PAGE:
This list is not comprehensive and you should read all the books, watch all the videos and attend all the conferences on how to be a better presenter. Because they are all awesome and the ideas work. This list is merely one featuring specific ideas that as a consumer of your presentation, I really need you to remember. Because if you don’t, I’m probably going to find somewhere on the internet to get lost in.
I always seem to see the lists that are 25 things I’ve learned in 25 years working at such and such or 40 things I’ve learned in 40 years of living. Or how about the 20 things I’d tell my 20 year old self? 30 lessons for my 2 year old daughter?
Pick a number, create the list. Well, I’ve decided that all of those options are so amazing, that my list shall incorporate them all! Here are 25 things I’ve learned in 33 years that I would totally love to tell my 20 year old self and will certainly pass on to my 4 year old niece:
1. Being curious has served me better than being naturally talented at anything.
2. Vacationing by yourself can be extremely relaxing…even with a fully packed itinerary.
3. Talk to strangers. You can hear some really interesting stories.
4. Move. Away from home, out of state, to a place you’ve never been. If you have baggage, its amazing how it lightens the further you get from it.
5. Always go for the job that you think you are just a little unqualified for. You’ll learn. And you’ll kick ass at it.
6. Read. Just in general, read stuff. Books, the internet, table signs, door signs, closed captioning…all of it. Find something you enjoy reading and read.
7. When you buy your first set of dishes, buy them in white without anything ornamental. You probably won’t have money to buy a new set anytime soon, and the plain white will stand the test of time until its time to buy new.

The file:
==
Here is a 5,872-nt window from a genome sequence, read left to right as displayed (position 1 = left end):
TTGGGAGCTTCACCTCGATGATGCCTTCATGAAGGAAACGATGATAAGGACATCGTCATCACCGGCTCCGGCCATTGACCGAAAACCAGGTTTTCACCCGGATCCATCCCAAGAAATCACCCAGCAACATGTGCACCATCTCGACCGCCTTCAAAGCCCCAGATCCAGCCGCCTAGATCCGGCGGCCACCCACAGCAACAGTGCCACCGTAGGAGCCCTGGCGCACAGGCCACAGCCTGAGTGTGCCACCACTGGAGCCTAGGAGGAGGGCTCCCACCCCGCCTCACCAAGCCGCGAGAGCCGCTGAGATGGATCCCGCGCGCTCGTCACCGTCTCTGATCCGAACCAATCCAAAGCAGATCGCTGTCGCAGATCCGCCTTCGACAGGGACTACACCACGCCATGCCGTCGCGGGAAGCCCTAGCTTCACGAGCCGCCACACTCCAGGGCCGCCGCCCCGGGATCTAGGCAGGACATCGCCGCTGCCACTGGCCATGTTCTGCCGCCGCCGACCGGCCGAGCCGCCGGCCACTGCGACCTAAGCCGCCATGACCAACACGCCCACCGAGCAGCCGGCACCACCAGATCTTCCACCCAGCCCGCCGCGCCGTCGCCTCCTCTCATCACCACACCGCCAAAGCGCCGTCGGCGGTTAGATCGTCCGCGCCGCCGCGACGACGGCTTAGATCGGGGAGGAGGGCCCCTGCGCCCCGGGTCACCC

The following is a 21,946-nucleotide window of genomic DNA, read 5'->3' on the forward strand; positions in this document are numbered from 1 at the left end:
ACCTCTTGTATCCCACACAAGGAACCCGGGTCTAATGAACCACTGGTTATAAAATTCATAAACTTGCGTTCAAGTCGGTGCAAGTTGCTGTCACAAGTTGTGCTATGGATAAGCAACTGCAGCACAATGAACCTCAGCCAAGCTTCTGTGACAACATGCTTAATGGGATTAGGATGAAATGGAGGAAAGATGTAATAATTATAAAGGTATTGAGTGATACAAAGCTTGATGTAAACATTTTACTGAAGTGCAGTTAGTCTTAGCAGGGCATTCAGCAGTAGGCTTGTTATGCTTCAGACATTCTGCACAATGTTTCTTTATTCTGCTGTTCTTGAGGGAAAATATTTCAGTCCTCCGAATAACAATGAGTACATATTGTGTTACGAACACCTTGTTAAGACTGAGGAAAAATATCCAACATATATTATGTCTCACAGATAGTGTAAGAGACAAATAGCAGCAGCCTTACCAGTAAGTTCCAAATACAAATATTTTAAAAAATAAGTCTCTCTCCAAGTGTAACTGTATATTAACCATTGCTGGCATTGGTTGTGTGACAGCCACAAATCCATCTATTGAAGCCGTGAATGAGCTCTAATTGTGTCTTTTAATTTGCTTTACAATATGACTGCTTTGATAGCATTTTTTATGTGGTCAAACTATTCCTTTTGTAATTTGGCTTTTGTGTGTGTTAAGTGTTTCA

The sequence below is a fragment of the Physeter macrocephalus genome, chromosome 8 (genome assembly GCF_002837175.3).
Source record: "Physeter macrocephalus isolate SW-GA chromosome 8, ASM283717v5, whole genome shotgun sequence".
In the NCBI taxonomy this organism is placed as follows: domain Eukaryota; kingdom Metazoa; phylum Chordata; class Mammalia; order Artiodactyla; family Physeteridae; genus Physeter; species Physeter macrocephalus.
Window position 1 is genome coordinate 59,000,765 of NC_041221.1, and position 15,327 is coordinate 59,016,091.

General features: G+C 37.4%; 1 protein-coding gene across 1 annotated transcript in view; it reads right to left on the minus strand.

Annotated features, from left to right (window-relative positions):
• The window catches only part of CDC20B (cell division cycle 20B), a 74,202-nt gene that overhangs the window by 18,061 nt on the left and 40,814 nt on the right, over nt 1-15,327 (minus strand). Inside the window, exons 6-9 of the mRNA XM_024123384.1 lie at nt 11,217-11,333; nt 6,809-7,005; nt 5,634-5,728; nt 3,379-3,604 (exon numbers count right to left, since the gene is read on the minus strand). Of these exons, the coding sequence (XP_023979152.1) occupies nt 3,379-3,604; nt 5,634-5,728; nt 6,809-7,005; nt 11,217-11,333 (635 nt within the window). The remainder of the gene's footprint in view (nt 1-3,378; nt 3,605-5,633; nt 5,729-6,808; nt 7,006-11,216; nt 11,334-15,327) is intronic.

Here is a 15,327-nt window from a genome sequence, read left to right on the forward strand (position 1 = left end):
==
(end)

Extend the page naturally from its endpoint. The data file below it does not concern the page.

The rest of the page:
8. Smile. Even if you’re not happy. Smiling can make people like you, it can make you feel better when you feel lousy, and its also a great cheek workout.
9. You don’t have to like everyone and everyone doesn’t have to like you. But we’re all in this together, so at least try to be kind and respectful. Everyone’s got a thing they’re working through.
10. Find something you’re passionate about and do it. Even if you don’t get paid for it. Even if others look at you funny.
11. Make your bed everyday. No matter what, you need to face the day. Besides, your sheets will feel better when you go to sleep that night.
12. Learn one karaoke song that will surprise everyone in the bar. Even your friends you came with.
13. Don’t leave soda cans in your trunk in 100 degree weather or in the freezer. They will explode in both cases.
14. Sometimes, even when you do everything right, things will still turn out wrong. Fail fast and pivot.
15. When people are hurting, they will say things that oftentimes make no sense, that are mean and that are cruel. It’s not their fault. Forgive them. The pain takes over the rational parts of their brain. But that doesn’t mean you have to listen to it.
16. Do what you say you’re going to do. Follow through is an excellent method for building trust. It will get you far.
17. Quit if it’s not any fun.
18. It’s always personal. We’re human beings. So its never just business or just a joke.
19. Don’t eat fat free food. It may be fat free, but its not random chemical free. And yes, you will die of something anyway, but at least live enjoying what you eat.